As is customary in situations like this, affected customers call the TV station rather than the water company. We're happy to pass along what we know. Water company customer service can be a difficult place to turn in the middle of the night. Our calls were coming in from a wide area. Plus, photographer Jason said there was a massive flow gushing out of West Walnut and Mercer. The indications were all there. This was big.
Jason returned to the station. I looked at his video and listened to an interview he conducted at the scene. After writing a couple of stories, photographer Corey and I jumped in a live truck and drove out to Kingston. The water was flowing. We were still hearing reports that the broken main beneath the street, which had yet to be exposed, was big. A Kingston police officer dropped by the truck to tell us what he heard and knew. There were problems across the river, in Wilkes-Barre. We were still getting low pressure, cloudy water, no water reports from a wide area.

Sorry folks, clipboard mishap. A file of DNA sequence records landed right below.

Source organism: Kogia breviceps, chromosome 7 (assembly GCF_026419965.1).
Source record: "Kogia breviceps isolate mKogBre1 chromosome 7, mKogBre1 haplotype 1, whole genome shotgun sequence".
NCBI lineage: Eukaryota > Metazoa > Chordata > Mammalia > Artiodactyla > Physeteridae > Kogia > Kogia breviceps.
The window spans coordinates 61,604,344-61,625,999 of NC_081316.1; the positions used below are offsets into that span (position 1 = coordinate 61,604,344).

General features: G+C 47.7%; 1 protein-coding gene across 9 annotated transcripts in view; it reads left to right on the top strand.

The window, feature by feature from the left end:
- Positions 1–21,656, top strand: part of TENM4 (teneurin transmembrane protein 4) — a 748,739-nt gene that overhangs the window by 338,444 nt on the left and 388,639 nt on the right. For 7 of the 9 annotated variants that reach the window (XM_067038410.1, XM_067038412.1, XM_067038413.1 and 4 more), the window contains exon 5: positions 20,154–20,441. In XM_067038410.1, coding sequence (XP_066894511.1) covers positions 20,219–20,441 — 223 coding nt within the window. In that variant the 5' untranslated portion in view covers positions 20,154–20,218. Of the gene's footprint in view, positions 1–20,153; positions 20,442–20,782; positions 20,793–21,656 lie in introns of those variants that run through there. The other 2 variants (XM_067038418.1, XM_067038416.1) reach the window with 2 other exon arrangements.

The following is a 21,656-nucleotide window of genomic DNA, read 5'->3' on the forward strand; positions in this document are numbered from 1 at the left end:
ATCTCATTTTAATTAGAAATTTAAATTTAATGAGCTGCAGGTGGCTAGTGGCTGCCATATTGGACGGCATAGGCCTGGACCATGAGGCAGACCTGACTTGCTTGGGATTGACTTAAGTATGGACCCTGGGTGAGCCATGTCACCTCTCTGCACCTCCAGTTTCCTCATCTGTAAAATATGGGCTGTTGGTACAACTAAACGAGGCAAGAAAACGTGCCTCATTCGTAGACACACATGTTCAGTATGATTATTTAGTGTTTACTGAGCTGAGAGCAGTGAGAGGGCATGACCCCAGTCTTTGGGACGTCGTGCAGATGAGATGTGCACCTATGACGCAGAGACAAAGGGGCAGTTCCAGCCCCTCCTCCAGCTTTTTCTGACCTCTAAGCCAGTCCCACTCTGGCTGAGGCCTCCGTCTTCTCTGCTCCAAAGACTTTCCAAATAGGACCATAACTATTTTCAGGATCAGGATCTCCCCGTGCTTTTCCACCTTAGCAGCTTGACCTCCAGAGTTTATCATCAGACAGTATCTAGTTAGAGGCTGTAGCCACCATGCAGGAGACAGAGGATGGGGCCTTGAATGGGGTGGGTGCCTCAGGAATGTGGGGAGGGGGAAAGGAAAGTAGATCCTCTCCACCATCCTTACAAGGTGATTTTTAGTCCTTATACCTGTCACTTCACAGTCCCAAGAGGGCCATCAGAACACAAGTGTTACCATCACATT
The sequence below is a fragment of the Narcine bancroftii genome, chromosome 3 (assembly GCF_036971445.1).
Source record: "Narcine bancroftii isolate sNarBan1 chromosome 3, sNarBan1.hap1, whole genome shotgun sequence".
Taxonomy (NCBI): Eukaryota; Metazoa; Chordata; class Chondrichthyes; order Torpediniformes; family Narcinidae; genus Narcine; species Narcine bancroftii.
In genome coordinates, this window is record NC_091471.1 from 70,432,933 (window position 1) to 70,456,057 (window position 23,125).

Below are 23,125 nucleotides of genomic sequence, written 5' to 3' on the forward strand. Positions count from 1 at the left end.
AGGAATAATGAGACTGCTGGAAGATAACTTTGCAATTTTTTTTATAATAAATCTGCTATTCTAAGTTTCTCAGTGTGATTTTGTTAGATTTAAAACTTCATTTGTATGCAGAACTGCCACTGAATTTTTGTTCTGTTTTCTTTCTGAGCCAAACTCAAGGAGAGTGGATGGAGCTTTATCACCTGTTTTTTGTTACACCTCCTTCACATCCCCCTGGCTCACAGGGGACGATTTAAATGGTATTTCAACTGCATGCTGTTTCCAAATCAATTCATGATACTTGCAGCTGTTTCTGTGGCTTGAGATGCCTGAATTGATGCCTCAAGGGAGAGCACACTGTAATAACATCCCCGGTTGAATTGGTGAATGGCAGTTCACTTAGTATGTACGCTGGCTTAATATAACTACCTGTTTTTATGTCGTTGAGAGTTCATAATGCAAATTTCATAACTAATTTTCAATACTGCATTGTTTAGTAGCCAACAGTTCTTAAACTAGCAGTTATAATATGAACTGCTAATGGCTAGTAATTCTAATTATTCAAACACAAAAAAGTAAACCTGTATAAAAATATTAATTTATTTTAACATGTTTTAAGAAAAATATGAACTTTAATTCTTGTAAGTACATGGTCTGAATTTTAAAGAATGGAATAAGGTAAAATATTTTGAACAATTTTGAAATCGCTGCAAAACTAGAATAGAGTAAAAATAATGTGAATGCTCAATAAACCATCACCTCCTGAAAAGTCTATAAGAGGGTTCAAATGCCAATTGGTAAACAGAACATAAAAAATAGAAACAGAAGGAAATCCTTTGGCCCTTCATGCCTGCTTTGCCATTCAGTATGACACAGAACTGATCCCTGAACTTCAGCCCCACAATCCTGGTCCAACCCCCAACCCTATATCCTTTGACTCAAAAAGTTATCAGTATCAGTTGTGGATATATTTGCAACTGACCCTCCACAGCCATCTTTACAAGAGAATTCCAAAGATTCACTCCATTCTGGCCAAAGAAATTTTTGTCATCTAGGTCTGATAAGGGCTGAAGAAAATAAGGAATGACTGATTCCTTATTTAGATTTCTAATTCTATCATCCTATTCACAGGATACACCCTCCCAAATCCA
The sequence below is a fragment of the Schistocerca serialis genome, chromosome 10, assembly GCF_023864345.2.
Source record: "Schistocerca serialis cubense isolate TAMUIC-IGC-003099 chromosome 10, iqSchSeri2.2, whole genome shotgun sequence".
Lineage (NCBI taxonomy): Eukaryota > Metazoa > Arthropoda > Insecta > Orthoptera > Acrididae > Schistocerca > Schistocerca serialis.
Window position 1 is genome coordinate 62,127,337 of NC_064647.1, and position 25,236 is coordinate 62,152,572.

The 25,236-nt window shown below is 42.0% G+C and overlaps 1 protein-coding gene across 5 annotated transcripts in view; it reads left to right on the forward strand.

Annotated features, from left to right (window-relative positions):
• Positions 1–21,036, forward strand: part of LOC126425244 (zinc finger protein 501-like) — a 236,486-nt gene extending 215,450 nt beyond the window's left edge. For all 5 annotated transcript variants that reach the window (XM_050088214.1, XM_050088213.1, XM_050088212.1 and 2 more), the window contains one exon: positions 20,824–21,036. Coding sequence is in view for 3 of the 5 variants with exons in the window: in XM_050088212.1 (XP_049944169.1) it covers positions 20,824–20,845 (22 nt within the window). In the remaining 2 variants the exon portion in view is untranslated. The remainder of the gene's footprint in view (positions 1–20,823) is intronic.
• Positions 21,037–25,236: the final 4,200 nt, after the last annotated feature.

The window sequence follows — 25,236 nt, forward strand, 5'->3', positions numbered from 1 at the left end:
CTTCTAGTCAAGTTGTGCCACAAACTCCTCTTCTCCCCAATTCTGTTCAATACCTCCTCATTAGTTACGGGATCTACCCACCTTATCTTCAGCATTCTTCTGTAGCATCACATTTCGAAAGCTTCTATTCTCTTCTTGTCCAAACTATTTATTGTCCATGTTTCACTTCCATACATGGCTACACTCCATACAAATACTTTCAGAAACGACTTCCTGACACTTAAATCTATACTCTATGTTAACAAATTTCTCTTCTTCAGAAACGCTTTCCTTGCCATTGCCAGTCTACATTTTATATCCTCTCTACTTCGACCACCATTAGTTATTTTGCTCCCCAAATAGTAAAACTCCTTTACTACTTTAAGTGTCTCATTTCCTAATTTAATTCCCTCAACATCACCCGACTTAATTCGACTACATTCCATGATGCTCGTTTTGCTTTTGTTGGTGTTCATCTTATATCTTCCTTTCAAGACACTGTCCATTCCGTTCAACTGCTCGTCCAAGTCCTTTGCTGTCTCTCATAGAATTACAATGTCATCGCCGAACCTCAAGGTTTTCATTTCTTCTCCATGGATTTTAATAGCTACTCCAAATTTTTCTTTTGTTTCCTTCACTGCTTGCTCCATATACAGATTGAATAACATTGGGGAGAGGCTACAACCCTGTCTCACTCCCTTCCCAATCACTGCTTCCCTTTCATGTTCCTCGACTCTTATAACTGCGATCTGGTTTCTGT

A side note: in this day and age, you have to be very careful with anecdotal evidence. You're never sure what is first hand information, and what is rumor spreading via Facebook and Twitter. Unless I get it confirmed from two independent sources, or a water company official, it doesn't go on the air. Lindsey, our assignment editor worked the phones-- getting information and handling rumor control. Our Wyoming Valley Newsroom crew also started working their sources very early.
The water company spokesperson must have been roused from bed, because the information started flowing early and fast. 10 live reports during Newswatch 16 This Morning flew by, followed by four more during Good Morning America. A big part of the west side of the Wyoming Valley was without water, and there was the potential for an outage lasting days rather than hours. The Luzerne County Jail, in Wilkes-Barre was without water. The Luzerne County Courthouse closed.
Corey and I worked the west side of the valley. Matt Petrillo and photographer Mike took the east side. Team coverage at noon. A huge hunk of time was devoted to the story. It was necessary. Thousands of people were without water on one of the hottest days of summer. I came back with a recap just before Newswatch 16 at Noon came to end.
My day was done. The table had been set. The rest of the crew took over for the afternoon, evening, next morning, and next day.
I was lucky. I got to go home to a house with all the utilities. It was a very tough day for people in the affected area.